Low-Potency Edibles, CBD Offerings & Discreet Paraphernalia Among Top Sellers in 2014

cannabis best sellers

By Tony C. Dreibus

With 2014 being the first year of legal medical marijuana in several states and recreational cannabis in others, it shouldn’t come as a surprise that products containing small amounts of THC ranked as some of the biggest sellers at dispensaries and retail shops this year.

Lower-potency edibles were particularly popular in recreational markets as the industry drew many first-timers and those who hadn’t consumed cannabis in years, while products with high levels of CBD were also in demand nationwide, according to owners and managers of dispensaries and retail shops.

“A lot of these are people who haven’t smoked since college or not at all, and now that it’s legal” they’re trying cannabis again, said Jessa Lewis, a general manager at Dockside Cannabis in Shoreline, Washington State.

What else was popular in 2014? Edibles in general – including those aimed at niche areas of the market – as well as strains and infused products with high-CBD content, one-hitters and vaporizers, and even cannabis-infused treats for pets.

Here’s a closer look at some top sellers in 2014.

Edibles in Smaller Doses

Marijuana-infused products with smaller serving sizes and clearly defined individual doses that allow users to regulate how much marijuana they ingest also flew off the shelves in both recreational and medical cannabis markets.

Ten-serving brownies and perforated chocolate bars that can all be easily broken into individual treats have been popular at the Breckenridge Cannabis Club in Colorado, said Richela Neet, the store’s compliance manager.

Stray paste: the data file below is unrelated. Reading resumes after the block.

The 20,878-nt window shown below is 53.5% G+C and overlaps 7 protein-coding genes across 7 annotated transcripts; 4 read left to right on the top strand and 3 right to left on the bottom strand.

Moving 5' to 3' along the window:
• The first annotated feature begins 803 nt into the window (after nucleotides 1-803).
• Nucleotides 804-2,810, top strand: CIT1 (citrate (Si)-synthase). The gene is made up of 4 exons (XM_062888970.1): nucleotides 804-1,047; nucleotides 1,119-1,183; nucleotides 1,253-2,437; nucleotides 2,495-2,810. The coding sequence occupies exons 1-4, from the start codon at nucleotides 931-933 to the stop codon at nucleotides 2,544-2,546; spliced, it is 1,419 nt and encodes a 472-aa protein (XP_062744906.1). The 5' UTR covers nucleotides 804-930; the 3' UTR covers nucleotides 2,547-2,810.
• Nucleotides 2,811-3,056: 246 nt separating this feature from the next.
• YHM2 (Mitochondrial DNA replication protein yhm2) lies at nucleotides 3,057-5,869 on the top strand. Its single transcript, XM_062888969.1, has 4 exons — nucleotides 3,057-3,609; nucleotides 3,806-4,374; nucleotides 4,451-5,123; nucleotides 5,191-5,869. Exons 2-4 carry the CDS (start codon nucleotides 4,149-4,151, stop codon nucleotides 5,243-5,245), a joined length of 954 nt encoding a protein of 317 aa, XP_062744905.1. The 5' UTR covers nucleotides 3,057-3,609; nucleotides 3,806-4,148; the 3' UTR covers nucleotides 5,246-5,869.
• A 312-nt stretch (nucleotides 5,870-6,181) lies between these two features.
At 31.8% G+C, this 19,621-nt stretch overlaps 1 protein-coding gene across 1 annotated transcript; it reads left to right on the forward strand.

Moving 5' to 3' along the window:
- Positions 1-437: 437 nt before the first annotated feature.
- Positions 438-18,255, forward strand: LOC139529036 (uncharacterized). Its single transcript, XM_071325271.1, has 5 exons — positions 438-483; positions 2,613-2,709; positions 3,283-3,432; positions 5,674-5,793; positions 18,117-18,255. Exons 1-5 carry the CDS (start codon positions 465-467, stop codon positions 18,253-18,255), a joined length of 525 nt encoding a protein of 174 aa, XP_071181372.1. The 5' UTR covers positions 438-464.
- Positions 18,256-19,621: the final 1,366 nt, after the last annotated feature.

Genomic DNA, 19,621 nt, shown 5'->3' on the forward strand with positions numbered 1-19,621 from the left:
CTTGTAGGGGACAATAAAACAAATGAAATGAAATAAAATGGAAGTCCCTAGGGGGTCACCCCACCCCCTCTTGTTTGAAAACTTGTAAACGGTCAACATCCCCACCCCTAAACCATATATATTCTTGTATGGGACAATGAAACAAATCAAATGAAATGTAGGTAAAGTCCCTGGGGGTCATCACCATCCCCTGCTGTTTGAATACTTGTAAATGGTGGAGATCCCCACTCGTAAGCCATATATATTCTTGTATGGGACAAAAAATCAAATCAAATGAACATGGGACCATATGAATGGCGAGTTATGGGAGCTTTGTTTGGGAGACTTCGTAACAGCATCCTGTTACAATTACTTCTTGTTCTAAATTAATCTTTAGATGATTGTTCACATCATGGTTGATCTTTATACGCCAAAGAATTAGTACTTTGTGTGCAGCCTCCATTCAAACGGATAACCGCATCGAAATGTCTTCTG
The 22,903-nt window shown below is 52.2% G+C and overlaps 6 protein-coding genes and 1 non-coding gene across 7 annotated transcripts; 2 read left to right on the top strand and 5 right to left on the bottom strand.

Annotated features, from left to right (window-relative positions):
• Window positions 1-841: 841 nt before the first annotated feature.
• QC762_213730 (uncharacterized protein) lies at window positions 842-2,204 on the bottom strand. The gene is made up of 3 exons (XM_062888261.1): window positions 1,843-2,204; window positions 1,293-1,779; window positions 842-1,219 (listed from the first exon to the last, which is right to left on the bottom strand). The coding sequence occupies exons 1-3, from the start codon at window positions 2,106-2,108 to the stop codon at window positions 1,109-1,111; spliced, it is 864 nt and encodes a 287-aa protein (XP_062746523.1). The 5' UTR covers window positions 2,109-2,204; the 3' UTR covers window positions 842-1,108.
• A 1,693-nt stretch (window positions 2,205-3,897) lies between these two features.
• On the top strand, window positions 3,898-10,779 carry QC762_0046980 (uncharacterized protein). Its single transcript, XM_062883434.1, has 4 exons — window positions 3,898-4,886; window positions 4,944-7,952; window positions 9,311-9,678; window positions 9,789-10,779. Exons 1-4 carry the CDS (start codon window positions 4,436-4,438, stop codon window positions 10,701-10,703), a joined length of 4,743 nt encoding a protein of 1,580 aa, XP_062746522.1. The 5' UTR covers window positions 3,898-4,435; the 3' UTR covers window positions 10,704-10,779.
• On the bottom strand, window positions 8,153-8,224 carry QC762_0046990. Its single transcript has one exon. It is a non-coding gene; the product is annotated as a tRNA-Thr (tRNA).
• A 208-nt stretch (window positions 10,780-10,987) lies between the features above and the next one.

Auntie Dolores, a San Francisco-based edibles producer that’s been in business for six years, said demand for these types of edibles is so strong that most of the company’s new products in the future will be individually packaged, because “they tend to sell very well.”

“Patients are able to dial in their dosage a bit” with packages that contain several smaller edibles, said Julianna Carella, co-owner of Auntie Dolores.

Niche Edibles

While marijuana consumption is becoming more mainstream and increasingly accepted by the public, many people – including patients – still don’t tell their friends or family that they use cannabis. A sizable segment of the market base is therefore gravitating towards less-conspicuous ways to consume, leading to a huge boost in demand for edibles in general.

“That’s the draw to edibles – they’re the most discreet way of” consuming cannabis, Carella said.

With that increase in demand has come growth in the types of edibles on the market – from low-calorie goodies to those made with premium ingredients.

Working in the industry for many years, Carella heard a constant refrain that there were no healthy infused edibles, so she decided to make some.

Now, her company’s gluten-free and vegan products have found solid footing in the industry.

“People were saying ‘there are too many sugary edibles, how about something vegan or gluten free,'” she said. “So we started to develop products other companies hadn’t started creating yet. We somehow carved out a niche as a healthy gourmet edibles company.”

High-CBD Strains

In some of the nation’s newest medical marijuana markets, patients are looking for cannabis that doesn’t pack a huge psychotropic punch.

At Thames Valley Relief, a dispensary in Uncasville, Connecticut, strains with high CBD content have been popular, said Laurie Zrenda, a pharmacist and owner of the dispensary.

The dispensary doesn’t yet sell edibles, as they’re not available from any of the four growers in the state. So Thames Valley Relief has thus far only provided some tinctures that can go under the tongue or be mixed into a hot liquid – that’s so far been the preferred option – and some waxes.

“There’s definitely a market for the high-CBD strains,” Zrenda said.